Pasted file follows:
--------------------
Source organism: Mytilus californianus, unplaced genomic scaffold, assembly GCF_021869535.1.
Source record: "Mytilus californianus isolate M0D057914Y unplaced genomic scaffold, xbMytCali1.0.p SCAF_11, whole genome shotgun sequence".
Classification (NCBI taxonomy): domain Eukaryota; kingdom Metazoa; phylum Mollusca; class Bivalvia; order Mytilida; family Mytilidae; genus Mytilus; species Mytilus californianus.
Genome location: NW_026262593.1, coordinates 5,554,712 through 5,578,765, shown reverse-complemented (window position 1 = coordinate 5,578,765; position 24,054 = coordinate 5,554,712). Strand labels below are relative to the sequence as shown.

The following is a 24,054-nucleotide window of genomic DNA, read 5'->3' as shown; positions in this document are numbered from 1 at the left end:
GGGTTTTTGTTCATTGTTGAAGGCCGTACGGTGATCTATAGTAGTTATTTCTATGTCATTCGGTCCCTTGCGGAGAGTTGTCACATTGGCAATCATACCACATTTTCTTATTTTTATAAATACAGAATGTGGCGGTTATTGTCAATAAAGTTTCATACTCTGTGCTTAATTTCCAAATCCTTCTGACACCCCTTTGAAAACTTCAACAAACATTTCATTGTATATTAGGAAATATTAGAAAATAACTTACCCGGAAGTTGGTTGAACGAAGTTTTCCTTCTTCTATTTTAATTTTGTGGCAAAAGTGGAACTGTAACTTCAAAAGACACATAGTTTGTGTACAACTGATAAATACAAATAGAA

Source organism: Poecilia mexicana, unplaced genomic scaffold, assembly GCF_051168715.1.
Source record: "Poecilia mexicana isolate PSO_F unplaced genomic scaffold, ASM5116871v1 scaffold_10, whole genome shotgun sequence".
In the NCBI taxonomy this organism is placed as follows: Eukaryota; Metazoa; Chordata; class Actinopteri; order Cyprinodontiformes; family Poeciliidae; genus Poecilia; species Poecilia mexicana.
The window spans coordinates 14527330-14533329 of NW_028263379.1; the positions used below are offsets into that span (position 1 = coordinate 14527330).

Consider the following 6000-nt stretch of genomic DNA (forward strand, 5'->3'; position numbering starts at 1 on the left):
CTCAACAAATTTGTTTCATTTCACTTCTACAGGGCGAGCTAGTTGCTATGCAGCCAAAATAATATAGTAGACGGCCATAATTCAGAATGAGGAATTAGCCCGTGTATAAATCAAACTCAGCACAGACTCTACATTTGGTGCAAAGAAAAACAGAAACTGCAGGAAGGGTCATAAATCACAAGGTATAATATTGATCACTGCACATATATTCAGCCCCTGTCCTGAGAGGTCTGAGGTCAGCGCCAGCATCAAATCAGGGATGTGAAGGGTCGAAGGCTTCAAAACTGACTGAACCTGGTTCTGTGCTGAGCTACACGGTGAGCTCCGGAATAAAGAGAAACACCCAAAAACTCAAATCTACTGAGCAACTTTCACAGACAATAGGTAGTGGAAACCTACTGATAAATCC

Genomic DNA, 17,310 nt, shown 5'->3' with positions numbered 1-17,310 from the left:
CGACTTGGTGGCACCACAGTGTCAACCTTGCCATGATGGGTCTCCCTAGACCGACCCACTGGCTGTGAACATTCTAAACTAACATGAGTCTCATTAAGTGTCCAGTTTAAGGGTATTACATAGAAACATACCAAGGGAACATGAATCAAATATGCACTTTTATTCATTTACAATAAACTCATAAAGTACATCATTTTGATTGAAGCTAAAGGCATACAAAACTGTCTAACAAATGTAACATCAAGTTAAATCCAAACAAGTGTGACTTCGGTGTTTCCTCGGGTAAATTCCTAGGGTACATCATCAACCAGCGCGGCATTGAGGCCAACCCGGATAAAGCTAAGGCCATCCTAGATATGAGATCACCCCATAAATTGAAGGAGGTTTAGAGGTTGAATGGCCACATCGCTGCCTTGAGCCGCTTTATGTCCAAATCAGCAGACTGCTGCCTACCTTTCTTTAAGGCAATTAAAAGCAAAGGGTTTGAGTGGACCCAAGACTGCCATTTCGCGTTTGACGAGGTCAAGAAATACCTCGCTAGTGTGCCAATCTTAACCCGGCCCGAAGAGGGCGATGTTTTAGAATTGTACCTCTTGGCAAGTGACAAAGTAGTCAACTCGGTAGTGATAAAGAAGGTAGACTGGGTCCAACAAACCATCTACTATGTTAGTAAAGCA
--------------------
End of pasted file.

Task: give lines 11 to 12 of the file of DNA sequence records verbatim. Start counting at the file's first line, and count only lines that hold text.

Consider the following 6000-nt stretch of genomic DNA (forward strand, 5'->3'; position numbering starts at 1 on the left):
CTCAACAAATTTGTTTCATTTCACTTCTACAGGGCGAGCTAGTTGCTATGCAGCCAAAATAATATAGTAGACGGCCATAATTCAGAATGAGGAATTAGCCCGTGTATAAATCAAACTCAGCACAGACTCTACATTTGGTGCAAAGAAAAACAGAAACTGCAGGAAGGGTCATAAATCACAAGGTATAATATTGATCACTGCACATATATTCAGCCCCTGTCCTGAGAGGTCTGAGGTCAGCGCCAGCATCAAATCAGGGATGTGAAGGGTCGAAGGCTTCAAAACTGACTGAACCTGGTTCTGTGCTGAGCTACACGGTGAGCTCCGGAATAAAGAGAAACACCCAAAAACTCAAATCTACTGAGCAACTTTCACAGACAATAGGTAGTGGAAACCTACTGATAAATCC